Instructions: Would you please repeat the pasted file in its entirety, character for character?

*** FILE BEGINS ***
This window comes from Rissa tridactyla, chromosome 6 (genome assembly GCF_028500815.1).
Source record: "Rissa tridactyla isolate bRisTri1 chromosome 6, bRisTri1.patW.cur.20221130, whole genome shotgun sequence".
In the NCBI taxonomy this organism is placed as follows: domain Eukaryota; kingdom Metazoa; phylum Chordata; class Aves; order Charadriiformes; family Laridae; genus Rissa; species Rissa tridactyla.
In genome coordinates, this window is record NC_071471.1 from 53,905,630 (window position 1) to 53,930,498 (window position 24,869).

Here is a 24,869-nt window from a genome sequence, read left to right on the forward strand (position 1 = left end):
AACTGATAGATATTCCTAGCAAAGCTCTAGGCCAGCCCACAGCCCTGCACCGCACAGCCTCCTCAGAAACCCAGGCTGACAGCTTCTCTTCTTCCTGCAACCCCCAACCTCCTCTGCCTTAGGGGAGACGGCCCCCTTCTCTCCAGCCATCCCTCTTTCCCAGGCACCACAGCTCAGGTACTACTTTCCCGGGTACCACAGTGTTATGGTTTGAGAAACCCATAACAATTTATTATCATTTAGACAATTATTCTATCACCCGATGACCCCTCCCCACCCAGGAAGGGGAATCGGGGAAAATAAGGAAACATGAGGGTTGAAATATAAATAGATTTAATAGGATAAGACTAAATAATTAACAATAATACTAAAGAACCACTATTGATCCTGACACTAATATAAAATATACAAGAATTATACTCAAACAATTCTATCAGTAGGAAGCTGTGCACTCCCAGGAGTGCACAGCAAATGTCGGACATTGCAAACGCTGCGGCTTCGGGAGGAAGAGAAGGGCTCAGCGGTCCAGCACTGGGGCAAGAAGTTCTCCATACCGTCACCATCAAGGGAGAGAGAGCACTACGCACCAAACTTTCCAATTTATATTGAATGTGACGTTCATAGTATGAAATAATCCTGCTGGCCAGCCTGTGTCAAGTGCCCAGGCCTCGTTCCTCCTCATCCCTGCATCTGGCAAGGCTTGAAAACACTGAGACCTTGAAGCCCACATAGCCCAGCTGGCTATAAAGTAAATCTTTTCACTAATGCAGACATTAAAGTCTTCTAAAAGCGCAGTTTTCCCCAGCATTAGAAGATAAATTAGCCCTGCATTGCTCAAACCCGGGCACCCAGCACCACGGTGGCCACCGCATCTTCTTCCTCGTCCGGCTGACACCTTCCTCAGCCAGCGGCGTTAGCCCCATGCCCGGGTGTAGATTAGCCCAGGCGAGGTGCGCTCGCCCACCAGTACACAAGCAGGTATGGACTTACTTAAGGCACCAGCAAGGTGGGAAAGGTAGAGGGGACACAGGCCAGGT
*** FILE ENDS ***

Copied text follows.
This window comes from Rissa tridactyla, chromosome 6 (genome assembly GCF_028500815.1).
Source record: "Rissa tridactyla isolate bRisTri1 chromosome 6, bRisTri1.patW.cur.20221130, whole genome shotgun sequence".
In the NCBI taxonomy this organism is placed as follows: domain Eukaryota; kingdom Metazoa; phylum Chordata; class Aves; order Charadriiformes; family Laridae; genus Rissa; species Rissa tridactyla.
In genome coordinates, this window is record NC_071471.1 from 53,905,630 (window position 1) to 53,930,498 (window position 24,869).

Here is a 24,869-nt window from a genome sequence, read left to right on the forward strand (position 1 = left end):
AACTGATAGATATTCCTAGCAAAGCTCTAGGCCAGCCCACAGCCCTGCACCGCACAGCCTCCTCAGAAACCCAGGCTGACAGCTTCTCTTCTTCCTGCAACCCCCAACCTCCTCTGCCTTAGGGGAGACGGCCCCCTTCTCTCCAGCCATCCCTCTTTCCCAGGCACCACAGCTCAGGTACTACTTTCCCGGGTACCACAGTGTTATGGTTTGAGAAACCCATAACAATTTATTATCATTTAGACAATTATTCTATCACCCGATGACCCCTCCCCACCCAGGAAGGGGAATCGGGGAAAATAAGGAAACATGAGGGTTGAAATATAAATAGATTTAATAGGATAAGACTAAATAATTAACAATAATACTAAAGAACCACTATTGATCCTGACACTAATATAAAATATACAAGAATTATACTCAAACAATTCTATCAGTAGGAAGCTGTGCACTCCCAGGAGTGCACAGCAAATGTCGGACATTGCAAACGCTGCGGCTTCGGGAGGAAGAGAAGGGCTCAGCGGTCCAGCACTGGGGCAAGAAGTTCTCCATACCGTCACCATCAAGGGAGAGAGAGCACTACGCACCAAACTTTCCAATTTATATTGAATGTGACGTTCATAGTATGAAATAATCCTGCTGGCCAGCCTGTGTCAAGTGCCCAGGCCTCGTTCCTCCTCATCCCTGCATCTGGCAAGGCTTGAAAACACTGAGACCTTGAAGCCCACATAGCCCAGCTGGCTATAAAGTAAATCTTTTCACTAATGCAGACATTAAAGTCTTCTAAAAGCGCAGTTTTCCCCAGCATTAGAAGATAAATTAGCCCTGCATTGCTCAAACCCGGGCACCCAGCACCACGGTGGCCACCGCATCTTCTTCCTCGTCCGGCTGACACCTTCCTCAGCCAGCGGCGTTAGCCCCATGCCCGGGTGTAGATTAGCCCAGGCGAGGTGCGCTCGCCCACCAGTACACAAGCAGGTATGGACTTACTTAAGGCACCAGCAAGGTGGGAAAGGTAGAGGGGACACAGGCCAGGT